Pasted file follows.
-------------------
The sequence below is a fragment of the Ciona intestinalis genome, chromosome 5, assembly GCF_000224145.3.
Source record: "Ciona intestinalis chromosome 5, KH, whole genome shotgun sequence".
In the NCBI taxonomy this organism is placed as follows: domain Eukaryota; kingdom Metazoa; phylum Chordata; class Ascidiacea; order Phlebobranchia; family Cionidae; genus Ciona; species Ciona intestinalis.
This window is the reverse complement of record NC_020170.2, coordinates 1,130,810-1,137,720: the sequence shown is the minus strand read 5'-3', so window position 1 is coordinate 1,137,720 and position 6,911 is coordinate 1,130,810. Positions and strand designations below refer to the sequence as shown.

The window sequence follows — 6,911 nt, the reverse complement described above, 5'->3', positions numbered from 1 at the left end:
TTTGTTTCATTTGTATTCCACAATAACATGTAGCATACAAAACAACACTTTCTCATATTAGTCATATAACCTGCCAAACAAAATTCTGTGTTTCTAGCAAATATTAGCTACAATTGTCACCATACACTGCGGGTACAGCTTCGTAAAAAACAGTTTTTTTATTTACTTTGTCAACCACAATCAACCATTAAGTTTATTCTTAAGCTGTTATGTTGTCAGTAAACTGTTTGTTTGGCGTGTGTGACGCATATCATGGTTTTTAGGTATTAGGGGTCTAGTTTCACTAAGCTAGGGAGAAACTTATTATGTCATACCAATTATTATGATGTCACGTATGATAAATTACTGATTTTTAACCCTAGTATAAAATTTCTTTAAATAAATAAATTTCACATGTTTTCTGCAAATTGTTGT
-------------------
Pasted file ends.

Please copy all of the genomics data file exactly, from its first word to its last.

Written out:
The sequence below is a fragment of the Ciona intestinalis genome, chromosome 5, assembly GCF_000224145.3.
Source record: "Ciona intestinalis chromosome 5, KH, whole genome shotgun sequence".
In the NCBI taxonomy this organism is placed as follows: domain Eukaryota; kingdom Metazoa; phylum Chordata; class Ascidiacea; order Phlebobranchia; family Cionidae; genus Ciona; species Ciona intestinalis.
This window is the reverse complement of record NC_020170.2, coordinates 1,130,810-1,137,720: the sequence shown is the minus strand read 5'-3', so window position 1 is coordinate 1,137,720 and position 6,911 is coordinate 1,130,810. Positions and strand designations below refer to the sequence as shown.

The window sequence follows — 6,911 nt, the reverse complement described above, 5'->3', positions numbered from 1 at the left end:
TTTGTTTCATTTGTATTCCACAATAACATGTAGCATACAAAACAACACTTTCTCATATTAGTCATATAACCTGCCAAACAAAATTCTGTGTTTCTAGCAAATATTAGCTACAATTGTCACCATACACTGCGGGTACAGCTTCGTAAAAAACAGTTTTTTTATTTACTTTGTCAACCACAATCAACCATTAAGTTTATTCTTAAGCTGTTATGTTGTCAGTAAACTGTTTGTTTGGCGTGTGTGACGCATATCATGGTTTTTAGGTATTAGGGGTCTAGTTTCACTAAGCTAGGGAGAAACTTATTATGTCATACCAATTATTATGATGTCACGTATGATAAATTACTGATTTTTAACCCTAGTATAAAATTTCTTTAAATAAATAAATTTCACATGTTTTCTGCAAATTGTTGT